2. Keep your batteries charged

If you are only leaving the house occasionally, it is vital to start your engine at least every few days to maintain its battery life. A car battery loses its charge relatively quickly during periods of inactivity, so if you want to avoid the frustration of jump-starting your vehicle, you would be well advised to start it up regularly. To allow the battery time to charge, it is best to let the car idle for 15 - 20 minutes in an outdoor space. 

 worn tyre

Image: GettyImages

3.Track your tread

Tyres can lose pressure and develop dents and bulges if left unused for too long. Not only can this lead to the unwelcome expenses associated with replacing them, but it can also put your life at risk. 

Your tyres are critical to the overall performance of your car, with wear and tear leading to reduced braking capacity and grip, which can be especially hazardous in wet weather. Therefore, it is crucial to keep tabs on your tyres regularly, checking for cracks, cuts, bulges and any distortion of the tyre tread.

Regular loss of tyre pressure can also be an indication of a puncture or another form of damage. If you notice any of these signs, make sure to take your vehicle to the nearest mechanic or tyre specialist at the soonest available opportunity.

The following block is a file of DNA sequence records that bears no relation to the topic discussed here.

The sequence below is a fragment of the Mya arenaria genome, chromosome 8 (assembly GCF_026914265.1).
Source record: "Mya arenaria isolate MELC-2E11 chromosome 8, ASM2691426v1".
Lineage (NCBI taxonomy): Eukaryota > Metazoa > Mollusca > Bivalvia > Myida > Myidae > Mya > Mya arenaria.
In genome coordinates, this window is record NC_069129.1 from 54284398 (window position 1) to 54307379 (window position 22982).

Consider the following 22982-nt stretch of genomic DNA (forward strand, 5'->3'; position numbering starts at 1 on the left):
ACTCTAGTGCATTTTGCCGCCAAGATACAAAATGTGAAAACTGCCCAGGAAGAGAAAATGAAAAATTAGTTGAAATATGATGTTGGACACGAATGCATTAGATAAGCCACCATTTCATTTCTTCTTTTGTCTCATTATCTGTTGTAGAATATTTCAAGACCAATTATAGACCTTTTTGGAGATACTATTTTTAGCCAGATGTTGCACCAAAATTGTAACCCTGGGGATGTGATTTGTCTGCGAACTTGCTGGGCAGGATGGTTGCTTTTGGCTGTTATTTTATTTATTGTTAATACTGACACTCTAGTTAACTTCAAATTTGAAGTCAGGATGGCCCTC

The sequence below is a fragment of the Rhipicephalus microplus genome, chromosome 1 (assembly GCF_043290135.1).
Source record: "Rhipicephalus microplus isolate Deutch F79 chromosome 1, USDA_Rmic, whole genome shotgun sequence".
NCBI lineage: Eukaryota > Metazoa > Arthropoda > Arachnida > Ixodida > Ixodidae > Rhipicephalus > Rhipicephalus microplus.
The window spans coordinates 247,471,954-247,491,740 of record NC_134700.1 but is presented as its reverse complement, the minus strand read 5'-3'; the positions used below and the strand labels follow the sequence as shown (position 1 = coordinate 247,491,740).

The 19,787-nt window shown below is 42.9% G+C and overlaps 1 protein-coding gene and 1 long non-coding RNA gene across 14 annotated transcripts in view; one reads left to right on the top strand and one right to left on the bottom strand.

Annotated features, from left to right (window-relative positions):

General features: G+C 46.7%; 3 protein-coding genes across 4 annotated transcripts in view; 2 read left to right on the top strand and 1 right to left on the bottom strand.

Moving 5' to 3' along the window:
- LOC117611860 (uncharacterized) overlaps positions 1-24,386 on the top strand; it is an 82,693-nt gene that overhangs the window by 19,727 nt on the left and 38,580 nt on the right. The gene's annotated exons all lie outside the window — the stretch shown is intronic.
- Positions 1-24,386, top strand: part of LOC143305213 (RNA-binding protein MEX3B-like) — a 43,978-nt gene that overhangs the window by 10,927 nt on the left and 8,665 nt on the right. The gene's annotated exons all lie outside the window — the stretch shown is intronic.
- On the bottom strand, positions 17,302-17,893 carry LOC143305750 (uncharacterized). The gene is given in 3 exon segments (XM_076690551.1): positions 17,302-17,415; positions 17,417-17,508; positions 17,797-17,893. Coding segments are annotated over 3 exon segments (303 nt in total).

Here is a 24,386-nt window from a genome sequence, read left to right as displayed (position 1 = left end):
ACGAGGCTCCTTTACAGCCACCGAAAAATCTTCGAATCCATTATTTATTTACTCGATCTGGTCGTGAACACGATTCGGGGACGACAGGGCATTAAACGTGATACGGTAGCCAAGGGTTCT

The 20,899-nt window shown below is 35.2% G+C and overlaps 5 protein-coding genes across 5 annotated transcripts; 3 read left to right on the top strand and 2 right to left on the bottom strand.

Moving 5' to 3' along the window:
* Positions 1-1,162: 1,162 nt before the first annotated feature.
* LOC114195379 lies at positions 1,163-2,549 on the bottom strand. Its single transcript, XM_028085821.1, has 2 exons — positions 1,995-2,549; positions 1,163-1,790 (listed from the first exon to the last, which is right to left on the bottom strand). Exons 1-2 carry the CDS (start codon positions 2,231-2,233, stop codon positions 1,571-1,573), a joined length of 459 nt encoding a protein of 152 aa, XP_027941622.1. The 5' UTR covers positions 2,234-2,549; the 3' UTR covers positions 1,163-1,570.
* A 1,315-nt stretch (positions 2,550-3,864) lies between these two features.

4. Stay out of harm's way

If your car is parked outside, it is best to take into consideration the possible impact of adverse weather. Recent storms in the Western Cape saw many trees uprooted, which subsequently destroyed cars parked nearby.

Keep tabs on the weather and move your vehicle to a more secure spot should there be storms on the way. Additionally, to prevent damp and water damage, it is important to ensure all your windows are securely shut and to repair leaks to prevent water from entering. 

Image: Wheels24 / Janine Van der Post

5. Keep it tidy

Dust, dirt and droppings can have long-term effects on your car's paint job. Not only does dirt dull its overall shine, but it can also cause scratches and various other forms of permanent damage. When combined with rain, dirt can create an acidic compound proven to weaken the metal, while bird droppings contain a high amount of uric acid, which can corrode paint.

It is advisable to give your car a thorough clean regularly, making sure to use the right products to prevent any abrasion caused by wiping.

6. Rethink your insurance

Given the altered risk profile of many drivers in the wake of Covid-19, many insurers have offered revised policies and discounts designed to provide more relevant cover, especially for those no longer spending hours in traffic every day. In light of this, speak to your insurer, as you may be eligible for lower premiums if you are no longer undertaking the dreaded daily commute.

Karabo Kopeka is the Head of Claims at MiWay Insurance.

Disclaimer: Wheels24 encourages freedom of speech and the expression of diverse views. The views of contributors/columnists published on Wheels24 are therefore their own and do not necessarily represent the views of News24 or Wheels24.